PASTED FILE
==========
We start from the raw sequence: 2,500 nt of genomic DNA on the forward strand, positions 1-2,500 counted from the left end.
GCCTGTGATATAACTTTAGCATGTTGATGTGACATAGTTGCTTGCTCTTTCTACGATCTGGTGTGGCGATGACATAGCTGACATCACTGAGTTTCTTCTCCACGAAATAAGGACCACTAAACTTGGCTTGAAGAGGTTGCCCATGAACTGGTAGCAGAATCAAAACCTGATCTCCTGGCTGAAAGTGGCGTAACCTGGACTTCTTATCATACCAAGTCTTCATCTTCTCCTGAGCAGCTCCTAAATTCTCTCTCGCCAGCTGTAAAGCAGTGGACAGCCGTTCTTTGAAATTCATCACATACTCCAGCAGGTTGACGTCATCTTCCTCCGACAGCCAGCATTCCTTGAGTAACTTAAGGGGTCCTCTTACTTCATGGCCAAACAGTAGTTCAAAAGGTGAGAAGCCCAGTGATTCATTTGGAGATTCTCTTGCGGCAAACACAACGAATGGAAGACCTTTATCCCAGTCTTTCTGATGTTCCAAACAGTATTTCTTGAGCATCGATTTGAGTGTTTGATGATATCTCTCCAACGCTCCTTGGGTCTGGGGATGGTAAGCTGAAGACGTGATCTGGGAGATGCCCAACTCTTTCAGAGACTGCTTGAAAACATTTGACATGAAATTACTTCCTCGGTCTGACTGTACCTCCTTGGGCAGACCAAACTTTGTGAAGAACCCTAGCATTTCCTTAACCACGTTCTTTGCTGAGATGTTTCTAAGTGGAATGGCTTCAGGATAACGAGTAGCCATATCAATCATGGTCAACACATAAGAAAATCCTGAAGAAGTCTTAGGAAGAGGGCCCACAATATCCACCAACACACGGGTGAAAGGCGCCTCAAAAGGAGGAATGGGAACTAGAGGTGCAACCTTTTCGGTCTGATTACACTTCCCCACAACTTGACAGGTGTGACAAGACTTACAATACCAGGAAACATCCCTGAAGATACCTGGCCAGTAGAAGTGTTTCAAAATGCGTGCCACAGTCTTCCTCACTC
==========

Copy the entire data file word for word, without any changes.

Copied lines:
We start from the raw sequence: 2,500 nt of genomic DNA on the forward strand, positions 1-2,500 counted from the left end.
GCCTGTGATATAACTTTAGCATGTTGATGTGACATAGTTGCTTGCTCTTTCTACGATCTGGTGTGGCGATGACATAGCTGACATCACTGAGTTTCTTCTCCACGAAATAAGGACCACTAAACTTGGCTTGAAGAGGTTGCCCATGAACTGGTAGCAGAATCAAAACCTGATCTCCTGGCTGAAAGTGGCGTAACCTGGACTTCTTATCATACCAAGTCTTCATCTTCTCCTGAGCAGCTCCTAAATTCTCTCTCGCCAGCTGTAAAGCAGTGGACAGCCGTTCTTTGAAATTCATCACATACTCCAGCAGGTTGACGTCATCTTCCTCCGACAGCCAGCATTCCTTGAGTAACTTAAGGGGTCCTCTTACTTCATGGCCAAACAGTAGTTCAAAAGGTGAGAAGCCCAGTGATTCATTTGGAGATTCTCTTGCGGCAAACACAACGAATGGAAGACCTTTATCCCAGTCTTTCTGATGTTCCAAACAGTATTTCTTGAGCATCGATTTGAGTGTTTGATGATATCTCTCCAACGCTCCTTGGGTCTGGGGATGGTAAGCTGAAGACGTGATCTGGGAGATGCCCAACTCTTTCAGAGACTGCTTGAAAACATTTGACATGAAATTACTTCCTCGGTCTGACTGTACCTCCTTGGGCAGACCAAACTTTGTGAAGAACCCTAGCATTTCCTTAACCACGTTCTTTGCTGAGATGTTTCTAAGTGGAATGGCTTCAGGATAACGAGTAGCCATATCAATCATGGTCAACACATAAGAAAATCCTGAAGAAGTCTTAGGAAGAGGGCCCACAATATCCACCAACACACGGGTGAAAGGCGCCTCAAAAGGAGGAATGGGAACTAGAGGTGCAACCTTTTCGGTCTGATTACACTTCCCCACAACTTGACAGGTGTGACAAGACTTACAATACCAGGAAACATCCCTGAAGATACCTGGCCAGTAGAAGTGTTTCAAAATGCGTGCCACAGTCTTCCTCACTC